He actually approached us on that. We met several times subsequent to the end of the season. We discussed the entire waterfront with the program. As we talked about various things that we had to do to make the program more successful next year, this was one of the byproducts, one of the results of that conversation.
When he talks about earning his extension back in his letter, is there a chance that happens pending what happens this upcoming season?
The decision itself to come to me and say that this was something he wanted to do was not an insignificant decision by any stretch of the imagination. I don’t know if it’s unprecedented, but it probably hasn’t happened a lot. In terms of his commitment to the program, by making that decision, he was basically saying, ‘I’m committed to this program, and I’m committed to making this program successful. And would like to be able to earn that year back.’ To me, that sends a big message. That sends a big message to not only me, but to the fanbase. That, you know what, this year wasn’t acceptable. And everyone needs to get better.
There was a petition circling, there were the banners flying overhead. Did that have any pressure in terms of Steve making this decision?
I don’t know if that had any pressure. Certainly, it was very clear that the fanbase was not happy with the season. There was major disappointment with the season. But it wasn’t just with the fanbase. There was disappointment all the way around. I was disappointed. Steve was disappointed. The coaches were disappointed. The players were disappointed. There was disappointment that pretty much went across the board. When you have a season like this, a subpar season, which is clearly not what you set out to do at the beginning of the year — we finished 10th in the conference and didn’t go to postseason play. That’s not what we’re all about. We want to be competing for championships. Really, the meetings that we had were focused on what it is we needed to do in order to move forward. Was there sort of a push from the fanbase? I wouldn’t necessarily say that. But I do know that, across the board, people were not pleased with the season that we had — including us.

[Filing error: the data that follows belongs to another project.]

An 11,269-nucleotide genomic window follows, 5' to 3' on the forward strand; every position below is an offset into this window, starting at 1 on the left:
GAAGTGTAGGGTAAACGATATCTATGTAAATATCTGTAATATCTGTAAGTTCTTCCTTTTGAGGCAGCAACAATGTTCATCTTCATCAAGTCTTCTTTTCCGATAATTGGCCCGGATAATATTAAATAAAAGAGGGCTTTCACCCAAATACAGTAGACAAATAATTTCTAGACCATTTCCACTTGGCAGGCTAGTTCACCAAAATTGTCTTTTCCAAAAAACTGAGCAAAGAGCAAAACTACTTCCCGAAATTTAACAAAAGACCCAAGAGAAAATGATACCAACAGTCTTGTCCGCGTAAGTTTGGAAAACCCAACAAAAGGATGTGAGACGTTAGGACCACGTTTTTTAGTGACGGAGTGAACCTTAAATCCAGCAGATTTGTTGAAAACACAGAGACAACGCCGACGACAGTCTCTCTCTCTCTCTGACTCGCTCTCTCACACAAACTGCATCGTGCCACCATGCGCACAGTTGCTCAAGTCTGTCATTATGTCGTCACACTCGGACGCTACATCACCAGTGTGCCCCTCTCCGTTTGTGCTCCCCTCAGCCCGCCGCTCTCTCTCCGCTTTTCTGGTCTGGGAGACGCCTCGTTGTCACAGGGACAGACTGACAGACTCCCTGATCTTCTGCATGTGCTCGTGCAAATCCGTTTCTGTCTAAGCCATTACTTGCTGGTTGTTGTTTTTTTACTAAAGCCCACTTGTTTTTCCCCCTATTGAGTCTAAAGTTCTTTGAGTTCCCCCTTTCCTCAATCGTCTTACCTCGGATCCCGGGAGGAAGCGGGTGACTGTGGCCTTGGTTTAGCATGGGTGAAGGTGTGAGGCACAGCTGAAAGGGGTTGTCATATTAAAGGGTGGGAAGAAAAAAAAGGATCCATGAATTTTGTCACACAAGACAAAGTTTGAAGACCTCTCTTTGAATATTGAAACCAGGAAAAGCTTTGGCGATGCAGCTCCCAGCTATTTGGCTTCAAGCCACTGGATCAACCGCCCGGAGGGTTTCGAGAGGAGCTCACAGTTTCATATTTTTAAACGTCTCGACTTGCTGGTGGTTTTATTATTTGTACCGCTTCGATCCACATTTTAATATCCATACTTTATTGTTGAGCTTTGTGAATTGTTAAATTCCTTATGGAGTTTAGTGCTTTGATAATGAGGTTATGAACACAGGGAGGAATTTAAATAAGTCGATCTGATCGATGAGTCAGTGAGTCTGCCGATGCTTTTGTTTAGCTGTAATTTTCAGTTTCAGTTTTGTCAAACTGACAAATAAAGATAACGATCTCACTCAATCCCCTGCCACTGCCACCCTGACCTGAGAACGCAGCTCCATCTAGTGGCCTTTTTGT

Were you surprised, not necessarily by the level of frustration from fans, but how demonstrative they were? Especially with the planes and the banners?
UCLA fans are passionate. They all want the same thing that we want. Certainly, the mechanism by which they conveyed their displeasure is a little bit different. It had never been done that way in the past. It’s a byproduct of where we are in today’s society, with social media, the ability through Facebook or Twitter, or through various websites or things of that nature. To galvanize, if you will, is perhaps much more convenient, much easier than it’s ever been before. They took that opportunity to do that. They took those platforms to do that. It’s not surprising. Honestly, I wish that they hadn’t done that, in that I would rather have those individuals, down the road, spend their money on supporting this program, buying season tickets. Maybe donating to the basketball program, than buying planes with banners. Now, bottom line is, we have to earn their trust back. You do that by putting a great product on the floor, and winning.
The difficulty of running an athletic department is you have to balance a lot of different constituencies. Should fans have any input on personnel?
First of all, you need to listen to your fans. Anyone worth their salt are going to listen to their fans. That doesn’t necessarily mean that you always agree with them. But you hit the nail on the head. When you’re the CEO of a Fortune 500 company, when you’re the chancellor of one of the world’s great universities, or when you’re the athletic director of a Power 5 athletic program — or maybe any other program — you’re going to be subject to criticism. Because you do have a lot of stakeholders that you have to, not necessarily appease, but certainly there are a lot of stakeholders out there that either want something from you, expect something from you, and or the program.
It’s no different you’re talking about your faculty. You’re talking about the staff on a college campus. You’re talking about your own staff. The coaches. The student-athletes. Their parents. The media. The Pac-12. The NCAA. Even the Regents of the University of California. They’re all stakeholders that expect or want something from this program. And then of course, you have your season-ticket holders, you have your alums, you have your fans, just in a general sense. Everyone really has a stake in what it is that you do at your university.
So when you make decisions, you’re not always going to appease everyone across the board. You’d love to. And certainly, when you talk about everyone in the UCLA family, whether there’s a polarization that exists or not, the bottom line is that everyone loves UCLA. And you would want that to be the common denominator — even if people don’t always agree with a decision that’s made.
What would you say to the fans that are still calling for Steve Alford to be fired?
I believe that those that want a coaching change are not going to be happy no matter what I say. I believe that others who may be disappointed in the season will understand what UCLA’s all about. We’re not all about a coaching carousel every two or three years. We’re about building a program and doing our best to build our program the right way. There are very few coaches around the country that, in their first two years, at any place, will go to two Sweet 16s. You would hope that we would’ve been able to build on that. And we didn’t. We had a subpar year. There’s no question about that.